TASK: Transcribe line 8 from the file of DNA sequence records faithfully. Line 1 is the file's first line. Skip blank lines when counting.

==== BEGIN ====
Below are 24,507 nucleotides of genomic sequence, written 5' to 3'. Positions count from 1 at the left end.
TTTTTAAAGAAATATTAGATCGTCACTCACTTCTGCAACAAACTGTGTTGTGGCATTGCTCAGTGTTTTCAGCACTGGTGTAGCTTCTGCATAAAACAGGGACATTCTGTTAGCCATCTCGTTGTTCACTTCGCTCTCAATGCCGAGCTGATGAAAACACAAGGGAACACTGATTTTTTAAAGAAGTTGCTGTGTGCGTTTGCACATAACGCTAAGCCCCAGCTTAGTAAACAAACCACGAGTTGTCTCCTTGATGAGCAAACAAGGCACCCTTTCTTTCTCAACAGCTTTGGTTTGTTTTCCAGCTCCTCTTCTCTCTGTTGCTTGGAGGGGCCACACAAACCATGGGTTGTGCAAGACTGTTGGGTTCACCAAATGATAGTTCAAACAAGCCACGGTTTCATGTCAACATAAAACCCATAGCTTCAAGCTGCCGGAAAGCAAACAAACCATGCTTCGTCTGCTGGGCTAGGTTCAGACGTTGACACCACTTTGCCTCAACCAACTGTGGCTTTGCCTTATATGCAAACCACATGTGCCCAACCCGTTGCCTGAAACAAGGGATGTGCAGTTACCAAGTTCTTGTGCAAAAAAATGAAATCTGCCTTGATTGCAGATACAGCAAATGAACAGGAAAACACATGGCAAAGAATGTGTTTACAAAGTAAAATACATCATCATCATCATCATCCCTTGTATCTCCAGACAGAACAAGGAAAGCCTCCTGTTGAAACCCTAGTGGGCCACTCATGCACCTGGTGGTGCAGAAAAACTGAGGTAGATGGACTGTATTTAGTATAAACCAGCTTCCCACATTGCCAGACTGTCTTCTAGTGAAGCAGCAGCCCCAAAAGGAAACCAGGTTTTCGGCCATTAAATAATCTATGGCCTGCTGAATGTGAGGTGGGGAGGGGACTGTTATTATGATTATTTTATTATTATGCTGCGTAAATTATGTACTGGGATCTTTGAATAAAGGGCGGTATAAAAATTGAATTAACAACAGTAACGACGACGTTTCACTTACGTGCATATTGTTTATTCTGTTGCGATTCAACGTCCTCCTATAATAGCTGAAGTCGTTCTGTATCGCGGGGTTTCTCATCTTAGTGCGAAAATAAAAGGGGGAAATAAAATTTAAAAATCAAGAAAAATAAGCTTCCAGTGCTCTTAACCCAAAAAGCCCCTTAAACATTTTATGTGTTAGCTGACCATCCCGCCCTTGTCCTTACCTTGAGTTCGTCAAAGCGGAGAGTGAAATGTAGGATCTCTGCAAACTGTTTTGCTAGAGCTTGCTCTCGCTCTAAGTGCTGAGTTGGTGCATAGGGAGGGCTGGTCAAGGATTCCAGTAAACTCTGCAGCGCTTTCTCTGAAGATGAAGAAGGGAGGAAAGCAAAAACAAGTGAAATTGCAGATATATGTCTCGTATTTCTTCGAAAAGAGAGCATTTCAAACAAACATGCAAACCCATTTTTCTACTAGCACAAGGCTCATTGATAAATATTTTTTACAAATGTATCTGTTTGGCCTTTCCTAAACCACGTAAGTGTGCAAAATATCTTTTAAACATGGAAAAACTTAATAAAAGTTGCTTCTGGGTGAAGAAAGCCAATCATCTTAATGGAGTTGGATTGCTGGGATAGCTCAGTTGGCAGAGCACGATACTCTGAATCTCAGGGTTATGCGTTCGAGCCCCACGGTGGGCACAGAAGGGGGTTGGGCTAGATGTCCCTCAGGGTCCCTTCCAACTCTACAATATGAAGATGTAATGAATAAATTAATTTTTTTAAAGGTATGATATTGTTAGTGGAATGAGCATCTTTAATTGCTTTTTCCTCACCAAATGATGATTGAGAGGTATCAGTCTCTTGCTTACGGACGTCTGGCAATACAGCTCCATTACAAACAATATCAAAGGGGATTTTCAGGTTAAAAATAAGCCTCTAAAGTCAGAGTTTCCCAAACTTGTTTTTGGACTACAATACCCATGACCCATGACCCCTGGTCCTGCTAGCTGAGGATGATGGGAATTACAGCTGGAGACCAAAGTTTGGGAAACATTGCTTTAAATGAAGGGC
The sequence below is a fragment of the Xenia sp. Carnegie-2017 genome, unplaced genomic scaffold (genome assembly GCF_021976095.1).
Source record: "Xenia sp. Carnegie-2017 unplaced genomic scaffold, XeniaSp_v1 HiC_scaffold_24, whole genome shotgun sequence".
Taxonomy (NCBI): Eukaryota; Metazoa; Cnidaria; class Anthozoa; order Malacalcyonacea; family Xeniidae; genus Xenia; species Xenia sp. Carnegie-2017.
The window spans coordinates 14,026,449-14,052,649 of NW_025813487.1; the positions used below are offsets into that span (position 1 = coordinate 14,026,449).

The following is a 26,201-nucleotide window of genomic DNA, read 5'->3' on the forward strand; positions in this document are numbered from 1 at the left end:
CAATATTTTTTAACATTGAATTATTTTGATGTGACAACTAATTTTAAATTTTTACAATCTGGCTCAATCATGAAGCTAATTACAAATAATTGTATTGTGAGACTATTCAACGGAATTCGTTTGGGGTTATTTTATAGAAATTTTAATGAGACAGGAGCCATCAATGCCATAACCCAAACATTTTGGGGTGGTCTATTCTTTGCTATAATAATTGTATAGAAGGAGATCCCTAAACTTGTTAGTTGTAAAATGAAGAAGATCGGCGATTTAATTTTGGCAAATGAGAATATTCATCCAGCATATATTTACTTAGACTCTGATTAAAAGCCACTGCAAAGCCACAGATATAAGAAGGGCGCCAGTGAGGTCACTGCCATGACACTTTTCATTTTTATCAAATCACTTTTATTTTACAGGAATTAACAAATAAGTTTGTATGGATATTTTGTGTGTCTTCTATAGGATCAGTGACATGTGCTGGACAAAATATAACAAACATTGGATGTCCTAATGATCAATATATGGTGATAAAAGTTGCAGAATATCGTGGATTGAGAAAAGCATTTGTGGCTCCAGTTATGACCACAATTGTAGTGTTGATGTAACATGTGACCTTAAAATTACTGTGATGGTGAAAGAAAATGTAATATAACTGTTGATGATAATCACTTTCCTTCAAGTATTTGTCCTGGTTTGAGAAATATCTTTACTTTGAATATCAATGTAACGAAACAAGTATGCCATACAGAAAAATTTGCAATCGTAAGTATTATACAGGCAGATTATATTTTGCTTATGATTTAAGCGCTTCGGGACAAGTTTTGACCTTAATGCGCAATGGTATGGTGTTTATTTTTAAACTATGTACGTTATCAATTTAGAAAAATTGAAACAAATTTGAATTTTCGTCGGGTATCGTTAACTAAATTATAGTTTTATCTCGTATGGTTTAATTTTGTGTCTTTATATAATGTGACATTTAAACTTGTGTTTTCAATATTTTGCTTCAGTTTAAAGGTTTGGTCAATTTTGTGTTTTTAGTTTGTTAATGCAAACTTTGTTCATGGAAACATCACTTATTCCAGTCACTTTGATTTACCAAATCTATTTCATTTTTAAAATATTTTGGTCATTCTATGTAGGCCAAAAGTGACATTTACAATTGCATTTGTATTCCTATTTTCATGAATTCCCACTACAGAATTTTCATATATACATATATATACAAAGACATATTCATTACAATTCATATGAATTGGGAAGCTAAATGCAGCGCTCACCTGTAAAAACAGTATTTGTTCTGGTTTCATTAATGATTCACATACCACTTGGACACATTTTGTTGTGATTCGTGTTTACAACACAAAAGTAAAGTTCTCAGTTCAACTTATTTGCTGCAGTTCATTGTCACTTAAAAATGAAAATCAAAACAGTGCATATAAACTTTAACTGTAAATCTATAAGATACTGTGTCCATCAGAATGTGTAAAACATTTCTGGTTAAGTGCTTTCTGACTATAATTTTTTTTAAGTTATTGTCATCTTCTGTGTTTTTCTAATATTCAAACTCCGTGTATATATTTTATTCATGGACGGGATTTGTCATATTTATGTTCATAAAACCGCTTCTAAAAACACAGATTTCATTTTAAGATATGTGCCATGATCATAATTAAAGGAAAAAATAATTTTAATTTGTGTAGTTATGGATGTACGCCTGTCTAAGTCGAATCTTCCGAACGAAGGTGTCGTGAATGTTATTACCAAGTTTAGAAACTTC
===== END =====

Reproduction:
CAATATTTTTTAACATTGAATTATTTTGATGTGACAACTAATTTTAAATTTTTACAATCTGGCTCAATCATGAAGCTAATTACAAATAATTGTATTGTGAGACTATTCAACGGAATTCGTTTGGGGTTATTTTATAGAAATTTTAATGAGACAGGAGCCATCAATGCCATAACCCAAACATTTTGGGGTGGTCTATTCTTTGCTATAATAATTGTATAGAAGGAGATCCCTAAACTTGTTAGTTGTAAAATGAAGAAGATCGGCGATTTAATTTTGGCAAATGAGAATATTCATCCAGCATATATTTACTTAGACTCTGATTAAAAGCCACTGCAAAGCCACAGATATAAGAAGGGCGCCAGTGAGGTCACTGCCATGACACTTTTCATTTTTATCAAATCACTTTTATTTTACAGGAATTAACAAATAAGTTTGTATGGATATTTTGTGTGTCTTCTATAGGATCAGTGACATGTGCTGGACAAAATATAACAAACATTGGATGTCCTAATGATCAATATATGGTGATAAAAGTTGCAGAATATCGTGGATTGAGAAAAGCATTTGTGGCTCCAGTTATGACCACAATTGTAGTGTTGATGTAACATGTGACCTTAAAATTACTGTGATGGTGAAAGAAAATGTAATATAACTGTTGATGATAATCACTTTCCTTCAAGTATTTGTCCTGGTTTGAGAAATATCTTTACTTTGAATATCAATGTAACGAAACAAGTATGCCATACAGAAAAATTTGCAATCGTAAGTATTATACAGGCAGATTATATTTTGCTTATGATTTAAGCGCTTCGGGACAAGTTTTGACCTTAATGCGCAATGGTATGGTGTTTATTTTTAAACTATGTACGTTATCAATTTAGAAAAATTGAAACAAATTTGAATTTTCGTCGGGTATCGTTAACTAAATTATAGTTTTATCTCGTATGGTTTAATTTTGTGTCTTTATATAATGTGACATTTAAACTTGTGTTTTCAATATTTTGCTTCAGTTTAAAGGTTTGGTCAATTTTGTGTTTTTAGTTTGTTAATGCAAACTTTGTTCATGGAAACATCACTTATTCCAGTCACTTTGATTTACCAAATCTATTTCATTTTTAAAATATTTTGGTCATTCTATGTAGGCCAAAAGTGACATTTACAATTGCATTTGTATTCCTATTTTCATGAATTCCCACTACAGAATTTTCATATATACATATATATACAAAGACATATTCATTACAATTCATATGAATTGGGAAGCTAAATGCAGCGCTCACCTGTAAAAACAGTATTTGTTCTGGTTTCATTAATGATTCACATACCACTTGGACACATTTTGTTGTGATTCGTGTTTACAACACAAAAGTAAAGTTCTCAGTTCAACTTATTTGCTGCAGTTCATTGTCACTTAAAAATGAAAATCAAAACAGTGCATATAAACTTTAACTGTAAATCTATAAGATACTGTGTCCATCAGAATGTGTAAAACATTTCTGGTTAAGTGCTTTCTGACTATAATTTTTTTTAAGTTATTGTCATCTTCTGTGTTTTTCTAATATTCAAACTCCGTGTATATATTTTATTCATGGACGGGATTTGTCATATTTATGTTCATAAAACCGCTTCTAAAAACACAGATTTCATTTTAAGATATGTGCCATGATCATAATTAAAGGAAAAAATAATTTTAATTTGTGTAGTTATGGATGTACGCCTGTCTAAGTCGAATCTTCCGAACGAAGGTGTCGTGAATGTTATTACCAAGTTTAGAAACTTC